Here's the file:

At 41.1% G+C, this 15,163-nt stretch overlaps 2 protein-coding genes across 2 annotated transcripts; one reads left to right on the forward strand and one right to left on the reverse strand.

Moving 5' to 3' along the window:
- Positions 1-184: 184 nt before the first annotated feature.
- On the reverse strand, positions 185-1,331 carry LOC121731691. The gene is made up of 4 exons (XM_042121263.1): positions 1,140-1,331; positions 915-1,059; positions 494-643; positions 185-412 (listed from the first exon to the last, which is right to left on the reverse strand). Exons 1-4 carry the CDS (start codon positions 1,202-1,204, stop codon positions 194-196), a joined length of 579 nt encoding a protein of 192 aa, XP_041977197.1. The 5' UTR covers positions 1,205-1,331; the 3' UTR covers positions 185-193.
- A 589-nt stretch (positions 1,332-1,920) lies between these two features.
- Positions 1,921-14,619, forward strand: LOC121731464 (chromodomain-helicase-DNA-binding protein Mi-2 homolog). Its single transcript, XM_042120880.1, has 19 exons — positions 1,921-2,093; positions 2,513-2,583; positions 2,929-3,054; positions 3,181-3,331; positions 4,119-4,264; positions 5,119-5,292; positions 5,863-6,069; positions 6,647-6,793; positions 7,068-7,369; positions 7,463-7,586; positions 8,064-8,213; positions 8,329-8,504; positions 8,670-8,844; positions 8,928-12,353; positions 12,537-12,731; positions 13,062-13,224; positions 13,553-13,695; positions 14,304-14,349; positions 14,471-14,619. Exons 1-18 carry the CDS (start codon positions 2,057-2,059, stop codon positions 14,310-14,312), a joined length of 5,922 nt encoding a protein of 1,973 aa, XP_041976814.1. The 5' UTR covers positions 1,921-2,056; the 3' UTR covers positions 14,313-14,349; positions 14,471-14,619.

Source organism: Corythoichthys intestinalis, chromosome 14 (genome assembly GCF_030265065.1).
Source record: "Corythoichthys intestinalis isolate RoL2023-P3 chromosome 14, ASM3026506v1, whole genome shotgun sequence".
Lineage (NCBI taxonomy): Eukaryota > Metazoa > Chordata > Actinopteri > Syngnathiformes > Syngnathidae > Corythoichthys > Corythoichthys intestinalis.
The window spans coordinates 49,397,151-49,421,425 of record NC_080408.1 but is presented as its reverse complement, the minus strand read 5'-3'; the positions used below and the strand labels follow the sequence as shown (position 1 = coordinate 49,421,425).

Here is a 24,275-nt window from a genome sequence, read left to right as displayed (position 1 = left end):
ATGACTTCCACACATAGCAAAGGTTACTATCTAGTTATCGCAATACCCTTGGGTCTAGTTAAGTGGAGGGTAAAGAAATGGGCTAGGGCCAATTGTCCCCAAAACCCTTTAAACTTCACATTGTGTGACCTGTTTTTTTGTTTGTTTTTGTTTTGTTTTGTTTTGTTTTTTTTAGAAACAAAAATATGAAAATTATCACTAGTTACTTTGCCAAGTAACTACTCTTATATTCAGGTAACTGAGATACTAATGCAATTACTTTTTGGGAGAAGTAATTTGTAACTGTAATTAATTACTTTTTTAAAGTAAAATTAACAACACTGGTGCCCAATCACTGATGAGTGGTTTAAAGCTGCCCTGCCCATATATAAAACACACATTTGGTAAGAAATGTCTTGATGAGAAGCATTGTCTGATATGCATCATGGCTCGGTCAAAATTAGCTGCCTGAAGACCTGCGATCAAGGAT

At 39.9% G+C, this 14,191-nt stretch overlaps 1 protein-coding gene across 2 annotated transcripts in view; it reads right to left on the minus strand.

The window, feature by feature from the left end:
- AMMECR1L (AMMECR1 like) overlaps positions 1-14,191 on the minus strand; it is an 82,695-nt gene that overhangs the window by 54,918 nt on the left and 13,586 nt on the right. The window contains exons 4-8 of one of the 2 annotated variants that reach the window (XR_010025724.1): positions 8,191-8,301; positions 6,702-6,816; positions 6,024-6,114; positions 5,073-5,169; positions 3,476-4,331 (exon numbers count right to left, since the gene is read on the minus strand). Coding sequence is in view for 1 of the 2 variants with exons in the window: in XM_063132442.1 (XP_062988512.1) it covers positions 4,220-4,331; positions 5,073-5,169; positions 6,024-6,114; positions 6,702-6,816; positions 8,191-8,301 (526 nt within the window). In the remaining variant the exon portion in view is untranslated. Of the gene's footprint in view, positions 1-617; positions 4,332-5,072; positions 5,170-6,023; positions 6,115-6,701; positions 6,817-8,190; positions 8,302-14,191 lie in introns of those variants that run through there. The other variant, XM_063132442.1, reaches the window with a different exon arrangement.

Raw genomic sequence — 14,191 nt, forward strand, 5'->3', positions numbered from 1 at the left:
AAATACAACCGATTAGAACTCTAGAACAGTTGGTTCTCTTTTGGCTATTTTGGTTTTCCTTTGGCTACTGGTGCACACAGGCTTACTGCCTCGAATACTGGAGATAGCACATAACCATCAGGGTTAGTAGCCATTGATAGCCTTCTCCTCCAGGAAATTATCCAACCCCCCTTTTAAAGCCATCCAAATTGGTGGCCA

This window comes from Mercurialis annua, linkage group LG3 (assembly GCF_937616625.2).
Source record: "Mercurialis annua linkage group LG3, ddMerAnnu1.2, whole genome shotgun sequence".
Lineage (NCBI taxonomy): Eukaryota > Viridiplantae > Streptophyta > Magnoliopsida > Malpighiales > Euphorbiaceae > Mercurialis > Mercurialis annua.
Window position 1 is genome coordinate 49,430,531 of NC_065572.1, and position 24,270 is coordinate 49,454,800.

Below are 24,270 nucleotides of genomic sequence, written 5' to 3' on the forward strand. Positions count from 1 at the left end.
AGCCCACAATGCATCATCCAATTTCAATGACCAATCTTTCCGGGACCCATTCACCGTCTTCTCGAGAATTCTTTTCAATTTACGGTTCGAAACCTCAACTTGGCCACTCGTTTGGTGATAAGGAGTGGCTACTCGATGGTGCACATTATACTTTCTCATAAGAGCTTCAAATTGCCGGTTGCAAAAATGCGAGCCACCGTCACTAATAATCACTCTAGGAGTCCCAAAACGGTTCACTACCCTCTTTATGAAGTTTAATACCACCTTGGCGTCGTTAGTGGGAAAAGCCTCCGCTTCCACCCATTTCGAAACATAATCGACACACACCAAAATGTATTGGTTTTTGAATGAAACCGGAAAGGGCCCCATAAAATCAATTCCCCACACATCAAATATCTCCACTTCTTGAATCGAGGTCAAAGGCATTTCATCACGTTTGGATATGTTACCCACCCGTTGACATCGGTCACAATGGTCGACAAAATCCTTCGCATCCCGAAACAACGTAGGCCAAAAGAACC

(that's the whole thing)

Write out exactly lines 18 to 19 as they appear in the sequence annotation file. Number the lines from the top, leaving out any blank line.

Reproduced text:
This window comes from Mercurialis annua, linkage group LG3 (assembly GCF_937616625.2).
Source record: "Mercurialis annua linkage group LG3, ddMerAnnu1.2, whole genome shotgun sequence".